Hit the brick wall and getting disheartened

Firstly I’m approaching my 49th birthday, maybe I should have taken up stamp
collecting instead!

I’ve been (trying) to ride for a couple of months and usually put in 15
minutes practice each night. I’ve a perfectly flat area to practice on but
my distace record so far is only 18 yds of fairly uncontrolled wobble with a
constant turn to the right. There is nobody available to either physicially
or mentally hold my hand, I’m aware that I’m going to fall off and so far,
with one exception, have alway managed to land on my feet so I’ve no bad
experiences to worry about. Is it the case of try, try, try again and no
pain, no gain? Hand eye coordination is sufficient to juggle 3 clubs /
balls and sense of balance is ‘normal.’ What have I got to do to improve?

Grateful for any encouragement.

John

(Put cat out to reply)

You’re awesome for even wanting to learn, your plight makes me grateful that i learned while i was young. but, it is a matter of try, try, try again. all i can say is OD on calcium suppliments so bones don’t break or shatter, and then just keep getting on. you might want to spend a little more time than 15 min a night, a half hour would be much better, so you have some time to get into “the zone” and then you can learn better.

matt

Hit the brick wall and getting disheartened

First, JWL, turn 90 degrees, and try riding parallel to the wall! :wink:

Second, if you’ve managed 18 yards, that’s great!

Here’s a little stretching exercise that may help you along:

Please follow these instructions carefully, doing each step before reading the next;

  1. Extend your right arm straight up.

  2. Look up at your hand.

  3. Turn your wrist so you can see the palm of your hand.

  4. Bend your right elbow until your fingers are pointing straight down, touching your right shoulder blade.

  5. Repeatedly unbend and rebend your elbow 45 degrees.

  6. Continue this elbow-flexing action until you stop feeling discouraged.

This exercise is what we unicyclists call “patting yourself on the back”.

You’ve done very well! Try extending your practice time in 15-minute increments with short breaks in between for back-patting.

Check back here often for more encouragement.

Relax. Geezers like us take a lot longer to learn than the studpuppy crowd. In two months you will be having a lot of fun with it. Think of the uni as a twelve step anti-golf-abuse program.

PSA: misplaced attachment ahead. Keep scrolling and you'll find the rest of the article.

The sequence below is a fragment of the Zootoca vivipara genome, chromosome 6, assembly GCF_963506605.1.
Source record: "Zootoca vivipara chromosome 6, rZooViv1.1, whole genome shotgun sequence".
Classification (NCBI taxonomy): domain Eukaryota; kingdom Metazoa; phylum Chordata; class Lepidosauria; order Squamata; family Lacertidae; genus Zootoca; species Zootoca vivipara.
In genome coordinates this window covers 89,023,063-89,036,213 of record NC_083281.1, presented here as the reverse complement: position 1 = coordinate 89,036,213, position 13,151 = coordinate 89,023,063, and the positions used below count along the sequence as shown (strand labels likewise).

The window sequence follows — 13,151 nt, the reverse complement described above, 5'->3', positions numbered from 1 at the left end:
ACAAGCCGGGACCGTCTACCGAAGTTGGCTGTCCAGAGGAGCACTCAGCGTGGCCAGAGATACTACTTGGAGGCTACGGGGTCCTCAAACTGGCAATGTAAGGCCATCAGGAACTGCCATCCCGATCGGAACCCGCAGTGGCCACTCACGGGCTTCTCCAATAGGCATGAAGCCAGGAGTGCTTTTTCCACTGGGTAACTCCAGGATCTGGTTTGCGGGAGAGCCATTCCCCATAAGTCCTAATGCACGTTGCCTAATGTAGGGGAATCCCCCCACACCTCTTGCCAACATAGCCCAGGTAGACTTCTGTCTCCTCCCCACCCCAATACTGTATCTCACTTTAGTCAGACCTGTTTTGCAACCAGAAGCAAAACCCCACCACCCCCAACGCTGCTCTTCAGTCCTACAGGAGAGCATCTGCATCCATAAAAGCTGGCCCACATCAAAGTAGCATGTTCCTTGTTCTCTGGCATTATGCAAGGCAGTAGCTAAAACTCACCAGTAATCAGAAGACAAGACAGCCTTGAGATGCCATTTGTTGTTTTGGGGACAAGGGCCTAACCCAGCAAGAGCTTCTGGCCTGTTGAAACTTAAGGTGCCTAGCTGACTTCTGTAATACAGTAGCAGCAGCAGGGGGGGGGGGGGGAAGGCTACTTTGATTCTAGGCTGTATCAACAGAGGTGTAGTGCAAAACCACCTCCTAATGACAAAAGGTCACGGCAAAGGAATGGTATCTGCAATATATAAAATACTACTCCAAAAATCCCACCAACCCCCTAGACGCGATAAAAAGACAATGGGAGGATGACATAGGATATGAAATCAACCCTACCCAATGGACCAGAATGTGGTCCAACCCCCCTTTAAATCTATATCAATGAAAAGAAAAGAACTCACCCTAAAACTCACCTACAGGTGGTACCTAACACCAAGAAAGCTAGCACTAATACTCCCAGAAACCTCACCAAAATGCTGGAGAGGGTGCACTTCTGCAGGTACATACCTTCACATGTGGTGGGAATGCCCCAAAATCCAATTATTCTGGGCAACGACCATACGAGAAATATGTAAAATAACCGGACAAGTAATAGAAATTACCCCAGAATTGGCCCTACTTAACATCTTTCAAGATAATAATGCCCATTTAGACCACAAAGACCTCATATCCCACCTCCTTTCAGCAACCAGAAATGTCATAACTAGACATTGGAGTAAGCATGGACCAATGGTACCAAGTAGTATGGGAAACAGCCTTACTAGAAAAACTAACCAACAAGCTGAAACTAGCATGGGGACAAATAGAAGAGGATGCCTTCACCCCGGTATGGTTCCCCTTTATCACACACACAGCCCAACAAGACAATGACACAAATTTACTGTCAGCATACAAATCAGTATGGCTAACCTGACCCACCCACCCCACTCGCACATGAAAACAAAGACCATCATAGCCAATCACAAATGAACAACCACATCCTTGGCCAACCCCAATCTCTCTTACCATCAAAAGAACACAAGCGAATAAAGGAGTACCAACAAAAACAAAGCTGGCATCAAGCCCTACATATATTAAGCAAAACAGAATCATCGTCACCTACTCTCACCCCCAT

Have you tried riding at the Proving Ground? It looks like a tennis court, except there are no tennis players around. The fence around the Proving Ground is fantastic for clinging to, and eventually you will find yourself doing laps.
Try taking a hard bicycle ride. The strength you will gain in your legs will translate into better unicycling, and it’s fun.
Learn to fall off properly at the first hint of fear. Keep your body straight and land on your feet.
Ride down some grassy hills. This will get you good quickly.
The next step in the anti-golf-abuse program involves rabbits and hats. ARE YOU MAN ENOUGH? carjug at yahoo dot com
Oh, tell the nice people that your Granny is riding on the ‘other wheel’.

While you’re busy wishing you had started younger and taking lot’s of calcium supplements, remember that unicycling will also help to keep you regular. As one in your general age ballpark, I know you’ll appreciate that fact. :wink:

Remember to keep your weight as much as you can on the seat, not the pedals. Make sure the seat is not too low; legs should be almost fully extended when the pedals are at their lowest points. Breathe.

And remember that you’ll be just about the coolest 49 year old within a 100 mile radius when you’ve got it.

Oh, and stamp collecting is only worthwhile if you’ve got the one in the middle:

Good luck,
Raphael Lasar
Matawan, NJ

I didn’t start learning to uni until 3 months before my 50th!!!
Keep practicing, I would normally practice for an hour at a time while I was learnig to ride. As others mentioned, put in longer practice sessions so that you have a better chance to get into “the zone” where things will suddenly just “click”

I think you’re doing great!

I’m only 33, I’ve been practicing 1/2 hour each day and I’m only a little ahead of you (It was only about a week between stuck at 18m and 50m). I started at the end of March.

I have to agree with the other posts that say to try for longer. I still find that I spend the first 10 minutes each session just remembering how to ride more than 5 feet at a time.